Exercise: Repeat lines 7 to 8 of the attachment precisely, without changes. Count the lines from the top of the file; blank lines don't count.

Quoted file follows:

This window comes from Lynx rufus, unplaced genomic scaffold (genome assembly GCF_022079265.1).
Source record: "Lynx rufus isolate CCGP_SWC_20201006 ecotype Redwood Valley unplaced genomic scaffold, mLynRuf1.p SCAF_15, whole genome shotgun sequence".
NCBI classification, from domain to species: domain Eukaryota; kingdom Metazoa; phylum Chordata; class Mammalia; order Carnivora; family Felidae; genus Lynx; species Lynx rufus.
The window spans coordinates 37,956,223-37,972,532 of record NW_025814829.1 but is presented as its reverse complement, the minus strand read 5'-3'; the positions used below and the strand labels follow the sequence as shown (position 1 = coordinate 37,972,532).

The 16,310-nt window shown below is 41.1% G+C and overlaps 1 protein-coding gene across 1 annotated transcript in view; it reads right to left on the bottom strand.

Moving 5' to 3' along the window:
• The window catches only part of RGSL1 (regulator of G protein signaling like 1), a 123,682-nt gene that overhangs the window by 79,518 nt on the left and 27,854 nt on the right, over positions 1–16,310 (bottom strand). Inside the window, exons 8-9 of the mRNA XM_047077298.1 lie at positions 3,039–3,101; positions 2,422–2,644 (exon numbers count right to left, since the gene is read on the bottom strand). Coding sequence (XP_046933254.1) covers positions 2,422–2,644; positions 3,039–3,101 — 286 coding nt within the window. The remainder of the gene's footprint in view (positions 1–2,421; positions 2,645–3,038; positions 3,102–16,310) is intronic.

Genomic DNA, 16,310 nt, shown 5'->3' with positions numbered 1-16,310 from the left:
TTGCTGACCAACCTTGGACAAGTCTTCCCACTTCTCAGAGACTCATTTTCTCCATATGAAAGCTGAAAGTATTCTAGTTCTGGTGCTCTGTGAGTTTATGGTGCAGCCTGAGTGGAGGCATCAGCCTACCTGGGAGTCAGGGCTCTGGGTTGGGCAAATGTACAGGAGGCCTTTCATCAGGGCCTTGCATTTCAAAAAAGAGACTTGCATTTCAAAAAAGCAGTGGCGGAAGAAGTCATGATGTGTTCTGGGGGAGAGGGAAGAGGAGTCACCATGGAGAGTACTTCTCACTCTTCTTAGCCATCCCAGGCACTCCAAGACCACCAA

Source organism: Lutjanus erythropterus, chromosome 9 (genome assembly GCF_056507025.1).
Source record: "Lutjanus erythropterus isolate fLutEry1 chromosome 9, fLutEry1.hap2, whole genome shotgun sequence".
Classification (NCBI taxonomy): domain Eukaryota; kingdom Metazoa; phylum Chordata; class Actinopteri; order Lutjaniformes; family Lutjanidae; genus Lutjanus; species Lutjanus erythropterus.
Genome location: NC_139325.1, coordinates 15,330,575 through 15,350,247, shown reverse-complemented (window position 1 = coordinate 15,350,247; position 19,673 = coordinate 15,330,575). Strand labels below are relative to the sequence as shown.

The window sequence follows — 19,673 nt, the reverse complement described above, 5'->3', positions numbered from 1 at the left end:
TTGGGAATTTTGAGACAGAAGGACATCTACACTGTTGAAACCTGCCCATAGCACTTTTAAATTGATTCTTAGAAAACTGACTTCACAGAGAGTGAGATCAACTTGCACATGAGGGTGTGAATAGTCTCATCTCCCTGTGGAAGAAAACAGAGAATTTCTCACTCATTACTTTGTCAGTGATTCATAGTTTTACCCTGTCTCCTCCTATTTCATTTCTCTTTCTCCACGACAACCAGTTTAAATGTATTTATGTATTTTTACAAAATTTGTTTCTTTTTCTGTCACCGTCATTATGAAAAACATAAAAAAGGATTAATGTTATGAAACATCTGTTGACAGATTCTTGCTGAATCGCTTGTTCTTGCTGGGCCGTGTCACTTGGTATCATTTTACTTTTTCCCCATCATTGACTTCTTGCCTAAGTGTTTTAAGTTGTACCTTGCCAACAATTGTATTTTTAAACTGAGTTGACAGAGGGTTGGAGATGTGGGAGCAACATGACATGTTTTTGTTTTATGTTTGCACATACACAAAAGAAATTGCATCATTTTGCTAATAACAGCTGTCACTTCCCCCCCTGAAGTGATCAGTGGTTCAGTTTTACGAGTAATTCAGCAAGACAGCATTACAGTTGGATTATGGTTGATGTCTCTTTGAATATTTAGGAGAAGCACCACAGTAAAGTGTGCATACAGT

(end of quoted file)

• The window catches only part of RGSL1 (regulator of G protein signaling like 1), a 123,682-nt gene that overhangs the window by 79,518 nt on the left and 27,854 nt on the right, over positions 1–16,310 (bottom strand). Inside the window, exons 8-9 of the mRNA XM_047077298.1 lie at positions 3,039–3,101; positions 2,422–2,644 (exon numbers count right to left, since the gene is read on the bottom strand). Coding sequence (XP_046933254.1) covers positions 2,422–2,644; positions 3,039–3,101 — 286 coding nt within the window. The remainder of the gene's footprint in view (positions 1–2,421; positions 2,645–3,038; positions 3,102–16,310) is intronic.

Genomic DNA, 16,310 nt, shown 5'->3' with positions numbered 1-16,310 from the left: